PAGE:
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The latest international news, analysis and features on the HIV epidemic from Avert. Share your views and expertise with your peers in the comments box below the articles.

27 February 2015

XDR-TB acquired via transmission, not treatment failure

The large majority of cases of extensively drug-resistant tuberculosis (XDR-TB) in Kwa-Zulu Natal, South Africa, were acquired via person-to-person, and not as a result of treatment failure, as originally believed. These results were presented at the Conference on Retroviruses and Opportunistic Infections (CROI) in Seattle this week, and demonstrate the need to focus attention on infection control and prevention in the region.

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25 February 2015

Pre-exposure prophylaxis (PrEP) 86% effective in reducing HIV among MSM

The use of antiretroviral treatment (ART) as a pre-exposure prophylaxis (PrEP) has been shown to be 86 percent effective in preventing new HIV infections among men who have sex with men (MSM), and 96 percent effective with serodifferent couples, when the HIV positive partner is also on ART.

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23 February 2015

HIV continues to be a major health concern in Europe

HIV remains a major health concern in the European Union (EU) and European Economic Areas (EEA), states last week’s European Centre for Disease Prevention and Control (ECDC) report, Annual epidemiological report, sexually transmitted infections, including HIV and blood-borne viruses 2014.

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20 February 2015

Engineered protein is a potential successful vaccine alternative for HIV

An engineered protein has been developed which has successfully blocked all known strains of HIV-1 and HIV-2 in a lab environment, and SIV (simian immunodeficiency virus) in monkeys. The protein, named eCD4-Ig, has been described as “the broadest and most potent entry inhibitor described so far”, and could form the basis of a vaccine alternative for HIV – either as a long-term preventative drug, or treatment that works to subdue HIV in the body.

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18 February 2015

Harm reduction needs to be scaled-up to reduce HIV infections in sub-Saharan Africa

Scaling up the provision of opioid substitution therapy (OST) and needle syringe programmes (NSP) in new and emerging regions of sub-Saharan Africa are necessary in order to effectively respond to the growing HIV and AIDS epidemic among people who inject drugs (PWID) in these pockets.

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16 February 2015

“Why I am not scared of knowing my HIV status”

As UNAIDS and UNICEF launch All In! on 17 February, a global initiative to reduce the unnecessary deaths of adolescents living with HIV, James Odongo reports on the realities faced by teens in Uganda.

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13 February 2015

HIV infection not a barrier for kidney transplants between people living with HIV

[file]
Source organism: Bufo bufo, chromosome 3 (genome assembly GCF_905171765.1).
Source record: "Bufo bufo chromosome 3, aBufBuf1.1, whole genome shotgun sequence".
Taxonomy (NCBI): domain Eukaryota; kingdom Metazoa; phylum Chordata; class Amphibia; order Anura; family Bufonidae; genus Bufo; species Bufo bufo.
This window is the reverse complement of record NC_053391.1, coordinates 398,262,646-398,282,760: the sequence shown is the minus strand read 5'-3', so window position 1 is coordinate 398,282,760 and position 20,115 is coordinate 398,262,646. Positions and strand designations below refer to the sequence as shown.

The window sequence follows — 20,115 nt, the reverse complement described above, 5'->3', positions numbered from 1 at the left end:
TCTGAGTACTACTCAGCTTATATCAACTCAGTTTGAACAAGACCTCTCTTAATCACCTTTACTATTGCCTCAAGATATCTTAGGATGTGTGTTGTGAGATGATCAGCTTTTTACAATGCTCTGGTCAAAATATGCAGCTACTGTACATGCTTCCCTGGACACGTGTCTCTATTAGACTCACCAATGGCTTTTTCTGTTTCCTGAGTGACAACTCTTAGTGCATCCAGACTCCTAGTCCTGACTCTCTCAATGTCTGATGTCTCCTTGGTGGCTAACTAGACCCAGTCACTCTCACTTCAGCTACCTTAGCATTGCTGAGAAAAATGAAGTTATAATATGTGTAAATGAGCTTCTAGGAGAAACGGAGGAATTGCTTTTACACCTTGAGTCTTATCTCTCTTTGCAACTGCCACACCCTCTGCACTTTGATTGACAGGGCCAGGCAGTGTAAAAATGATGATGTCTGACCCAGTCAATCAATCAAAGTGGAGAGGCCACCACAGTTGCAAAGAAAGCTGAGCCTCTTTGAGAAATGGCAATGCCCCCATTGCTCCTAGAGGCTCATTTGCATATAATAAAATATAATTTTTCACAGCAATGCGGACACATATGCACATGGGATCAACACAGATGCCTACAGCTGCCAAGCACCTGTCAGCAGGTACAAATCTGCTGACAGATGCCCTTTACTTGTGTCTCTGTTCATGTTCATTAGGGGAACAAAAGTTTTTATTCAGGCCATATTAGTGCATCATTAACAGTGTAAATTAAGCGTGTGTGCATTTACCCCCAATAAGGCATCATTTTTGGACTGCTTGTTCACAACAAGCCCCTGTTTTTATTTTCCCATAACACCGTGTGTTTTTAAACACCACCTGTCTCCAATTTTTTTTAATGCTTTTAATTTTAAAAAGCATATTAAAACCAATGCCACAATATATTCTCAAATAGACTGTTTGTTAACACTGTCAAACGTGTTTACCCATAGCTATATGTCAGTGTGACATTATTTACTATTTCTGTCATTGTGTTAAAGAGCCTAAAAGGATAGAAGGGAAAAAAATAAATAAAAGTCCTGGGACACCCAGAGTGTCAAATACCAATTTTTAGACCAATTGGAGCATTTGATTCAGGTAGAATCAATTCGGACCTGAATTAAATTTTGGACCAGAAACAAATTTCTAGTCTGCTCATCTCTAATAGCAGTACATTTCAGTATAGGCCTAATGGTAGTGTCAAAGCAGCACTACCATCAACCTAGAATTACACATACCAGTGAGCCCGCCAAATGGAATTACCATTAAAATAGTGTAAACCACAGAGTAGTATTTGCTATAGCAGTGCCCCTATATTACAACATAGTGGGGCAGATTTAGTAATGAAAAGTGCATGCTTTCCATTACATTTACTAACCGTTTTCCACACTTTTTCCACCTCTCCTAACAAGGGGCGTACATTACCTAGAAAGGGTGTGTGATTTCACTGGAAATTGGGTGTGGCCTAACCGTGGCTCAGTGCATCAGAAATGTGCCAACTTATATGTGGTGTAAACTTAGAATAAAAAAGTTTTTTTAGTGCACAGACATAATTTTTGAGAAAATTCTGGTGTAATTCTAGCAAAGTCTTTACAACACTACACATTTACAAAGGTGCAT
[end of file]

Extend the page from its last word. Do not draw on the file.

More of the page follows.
New research from South Africa shows that HIV infection is not a barrier for kidney transplants between people living with HIV (PLHIV), making kidney transplantation from an HIV-positive donor an additional treatment option for PLHIV requiring renal-replacement therapy. An estimated eight to twenty-two percent of the people on HIV treatment in South Africa experience kidney failure, for people not on treatment this percentages is as high as 20 to 27 percent.

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11 February 2015

Mortality rates of Black Americans living with HIV decreasing

Mortality rates of black and African Americans living with HIV decreased by 28 percent from 2008 to 2012, according to new data released from the US Centres for Disease Control (CDC) last week. However, despite this consistent decline in deaths of people living with HIV (PLHIV) over time, the overall numbers and rates of deaths among black Americans are still higher than any other race or ethnicity in the United States.

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09 February 2015

New HIV strains spread slowly

In most countries, the local HIV epidemic is still dominated by the strain of HIV which first entered that specific population. There are several different strains of HIV, organised into types, groups and sub-types; however the global mixing of these different strains has so far been slow. New research in PLOS Computational Biology explains that this slow spread is caused by the first comer advantages, making it very difficult for an invasive strain to enter that same population.

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06 February 2015

Smartphone dongle developed to test for HIV and syphilis

Researchers from Colombia University have developed a device that can be plugged in to a smartphone, and has the ability to test for both HIV and syphilis. The dongle can conduct point-of-care testing from a finger prick of blood, using cheap and disposable cartridges, delivering a result in just 15 minutes, and at a fraction of the cost of a typical HIV test.

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